- The Washington Times - Tuesday, May 13, 2014

N.J. Gov. Chris Christie will face a difficult decision in the coming days over an ammunition restriction bill that’s nearly found its way to his desk — and the pressure from the Second Amendment activists and the gun-control crackdown crowd could very well hang the fate of his White House aspirations.

The legislation seeks to reduce the allowable capacity for ammunition magazines to 10 rounds, down from 15. It’s passed through the Senate and heads to the lower house for a second vote, where support is strong. Mr. Christie could see it within days, NJ.com reported. And pressure is mounting for him to take a side.

“Christie will either veto the magazine restriction bill, or kiss his presidential aspirations goodbye,” a headline of the gun rights website Bearingarms.com read.

But from the other side is pressure from parents of Sandy Hook Elementary School victims. Twice, this group’s taken their lobby mantra for more gun control — and for passage of the ammo limits — directly to the steps of the state Capitol.

They’re likely to make a public appearance during the final Assembly vote, due within days, said Bryan Miller, the executive director of the group, Heeding God’s Call, in NJ.com.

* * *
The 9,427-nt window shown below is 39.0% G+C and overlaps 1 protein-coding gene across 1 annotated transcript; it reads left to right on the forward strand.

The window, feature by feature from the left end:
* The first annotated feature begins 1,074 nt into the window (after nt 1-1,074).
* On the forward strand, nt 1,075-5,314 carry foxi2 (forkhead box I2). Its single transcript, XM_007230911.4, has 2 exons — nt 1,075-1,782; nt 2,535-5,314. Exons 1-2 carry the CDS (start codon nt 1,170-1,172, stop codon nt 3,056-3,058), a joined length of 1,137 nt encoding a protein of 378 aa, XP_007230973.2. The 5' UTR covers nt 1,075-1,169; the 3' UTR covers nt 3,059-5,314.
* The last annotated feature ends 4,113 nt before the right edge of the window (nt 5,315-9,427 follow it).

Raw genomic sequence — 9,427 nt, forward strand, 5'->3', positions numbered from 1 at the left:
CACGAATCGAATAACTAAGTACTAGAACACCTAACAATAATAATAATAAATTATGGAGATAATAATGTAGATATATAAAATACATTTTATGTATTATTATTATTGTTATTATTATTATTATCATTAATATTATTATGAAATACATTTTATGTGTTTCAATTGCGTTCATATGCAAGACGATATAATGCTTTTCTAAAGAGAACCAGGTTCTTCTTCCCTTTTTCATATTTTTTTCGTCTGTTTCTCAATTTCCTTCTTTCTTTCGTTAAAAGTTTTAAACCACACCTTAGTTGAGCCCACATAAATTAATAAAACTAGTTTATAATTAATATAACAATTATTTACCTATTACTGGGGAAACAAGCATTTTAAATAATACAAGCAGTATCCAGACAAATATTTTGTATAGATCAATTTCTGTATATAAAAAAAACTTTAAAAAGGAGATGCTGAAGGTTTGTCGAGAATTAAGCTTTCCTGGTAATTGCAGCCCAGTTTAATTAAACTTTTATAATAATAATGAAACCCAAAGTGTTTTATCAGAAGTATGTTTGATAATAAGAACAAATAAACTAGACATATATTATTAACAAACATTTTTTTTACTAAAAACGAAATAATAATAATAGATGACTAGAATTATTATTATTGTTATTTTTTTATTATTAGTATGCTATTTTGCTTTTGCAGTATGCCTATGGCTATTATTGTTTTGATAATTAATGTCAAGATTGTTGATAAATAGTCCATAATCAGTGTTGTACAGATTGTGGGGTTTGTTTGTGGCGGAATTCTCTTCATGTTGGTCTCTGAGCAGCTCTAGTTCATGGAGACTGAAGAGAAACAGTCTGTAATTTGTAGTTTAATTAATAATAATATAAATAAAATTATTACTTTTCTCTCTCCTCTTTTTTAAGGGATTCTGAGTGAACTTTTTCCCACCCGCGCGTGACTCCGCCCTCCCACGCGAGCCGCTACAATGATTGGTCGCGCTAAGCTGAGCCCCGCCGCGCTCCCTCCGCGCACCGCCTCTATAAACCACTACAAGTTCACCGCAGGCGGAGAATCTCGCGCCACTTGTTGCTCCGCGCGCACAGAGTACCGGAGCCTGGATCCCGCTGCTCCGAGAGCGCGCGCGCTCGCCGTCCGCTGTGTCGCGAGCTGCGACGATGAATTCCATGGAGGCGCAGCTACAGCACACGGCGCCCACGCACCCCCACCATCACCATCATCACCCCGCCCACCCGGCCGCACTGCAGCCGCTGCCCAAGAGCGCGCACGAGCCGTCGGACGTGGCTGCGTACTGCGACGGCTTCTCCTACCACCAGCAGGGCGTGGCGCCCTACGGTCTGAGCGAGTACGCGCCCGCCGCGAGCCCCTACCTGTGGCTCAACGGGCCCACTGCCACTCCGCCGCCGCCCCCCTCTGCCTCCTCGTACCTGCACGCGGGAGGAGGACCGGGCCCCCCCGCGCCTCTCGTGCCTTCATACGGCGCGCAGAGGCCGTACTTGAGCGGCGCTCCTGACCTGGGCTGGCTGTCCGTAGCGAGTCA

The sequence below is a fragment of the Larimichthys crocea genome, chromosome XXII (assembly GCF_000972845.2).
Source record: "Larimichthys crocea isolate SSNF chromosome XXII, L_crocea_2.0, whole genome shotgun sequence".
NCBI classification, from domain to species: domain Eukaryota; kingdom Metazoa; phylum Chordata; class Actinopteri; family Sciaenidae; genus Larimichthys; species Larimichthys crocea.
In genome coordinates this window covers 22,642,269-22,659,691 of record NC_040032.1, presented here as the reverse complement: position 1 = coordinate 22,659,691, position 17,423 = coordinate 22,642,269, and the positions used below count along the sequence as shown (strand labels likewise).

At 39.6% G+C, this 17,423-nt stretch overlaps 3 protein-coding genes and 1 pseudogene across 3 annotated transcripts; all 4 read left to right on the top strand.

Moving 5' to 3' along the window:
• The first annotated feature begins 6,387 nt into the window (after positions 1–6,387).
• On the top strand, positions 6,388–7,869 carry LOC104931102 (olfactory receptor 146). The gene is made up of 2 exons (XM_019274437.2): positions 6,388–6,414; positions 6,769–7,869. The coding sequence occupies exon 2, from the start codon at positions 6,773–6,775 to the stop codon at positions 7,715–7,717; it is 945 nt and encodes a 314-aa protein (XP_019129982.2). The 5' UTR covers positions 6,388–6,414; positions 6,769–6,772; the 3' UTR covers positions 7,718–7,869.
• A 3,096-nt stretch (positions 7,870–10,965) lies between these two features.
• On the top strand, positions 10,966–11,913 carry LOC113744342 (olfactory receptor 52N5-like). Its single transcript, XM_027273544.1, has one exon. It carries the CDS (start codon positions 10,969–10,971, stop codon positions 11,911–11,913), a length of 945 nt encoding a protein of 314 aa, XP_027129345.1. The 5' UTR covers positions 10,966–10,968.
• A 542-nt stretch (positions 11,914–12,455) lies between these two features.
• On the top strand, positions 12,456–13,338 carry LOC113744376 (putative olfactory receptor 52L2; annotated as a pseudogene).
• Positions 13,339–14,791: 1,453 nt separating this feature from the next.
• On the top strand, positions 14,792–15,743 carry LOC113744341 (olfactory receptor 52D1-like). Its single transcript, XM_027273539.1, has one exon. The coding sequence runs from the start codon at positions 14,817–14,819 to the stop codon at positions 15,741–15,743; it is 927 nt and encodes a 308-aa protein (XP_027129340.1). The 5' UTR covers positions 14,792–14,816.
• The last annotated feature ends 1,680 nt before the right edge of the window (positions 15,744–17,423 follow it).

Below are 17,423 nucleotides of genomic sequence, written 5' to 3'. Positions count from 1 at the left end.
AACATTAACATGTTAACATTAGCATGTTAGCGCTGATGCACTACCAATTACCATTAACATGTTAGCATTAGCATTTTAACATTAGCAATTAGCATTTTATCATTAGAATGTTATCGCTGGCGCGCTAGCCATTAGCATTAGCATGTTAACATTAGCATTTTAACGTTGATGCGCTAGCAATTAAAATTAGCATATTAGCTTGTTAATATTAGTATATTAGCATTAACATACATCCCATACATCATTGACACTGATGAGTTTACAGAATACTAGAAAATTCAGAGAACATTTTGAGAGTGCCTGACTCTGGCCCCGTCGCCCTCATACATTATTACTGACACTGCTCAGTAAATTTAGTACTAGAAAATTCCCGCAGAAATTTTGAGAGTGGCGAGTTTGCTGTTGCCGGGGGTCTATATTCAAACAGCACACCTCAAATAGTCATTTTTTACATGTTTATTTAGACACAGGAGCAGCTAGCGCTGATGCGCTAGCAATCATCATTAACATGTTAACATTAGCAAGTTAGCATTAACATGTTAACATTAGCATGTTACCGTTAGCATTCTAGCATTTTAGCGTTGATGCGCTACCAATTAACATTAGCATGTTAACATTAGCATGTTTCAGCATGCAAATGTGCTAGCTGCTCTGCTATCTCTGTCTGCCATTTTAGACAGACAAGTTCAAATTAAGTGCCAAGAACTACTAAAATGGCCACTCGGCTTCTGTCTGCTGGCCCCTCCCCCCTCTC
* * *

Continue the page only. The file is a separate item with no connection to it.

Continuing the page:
So far, Mr. Christie’s office has refused to take a stand.

SPECIAL COVERAGE: Second Amendment & Gun Control

“If and when a final version of legislation reaches his desk, it will be carefully reviewed in the 45-day period he has prior to taking any action,” one spokesman for Mr. Christie said, in NJ.com.

But any dream he might have for the White House — or any GOP-fueled hope that he’s the party’s 2016 candidate — may hinge on which way he goes on the bill.

“Any candidate that doesn’t do well in these early primaries can kiss their presidential aspirations goodbye and one of the fastest ways to sink a Republican nomination in the current political environment is to be seen as a champion of gun control,” said Bob Owens, the author of the Bearingarms.com piece.

• Cheryl K. Chumley can be reached at cchumley@washingtontimes.com.

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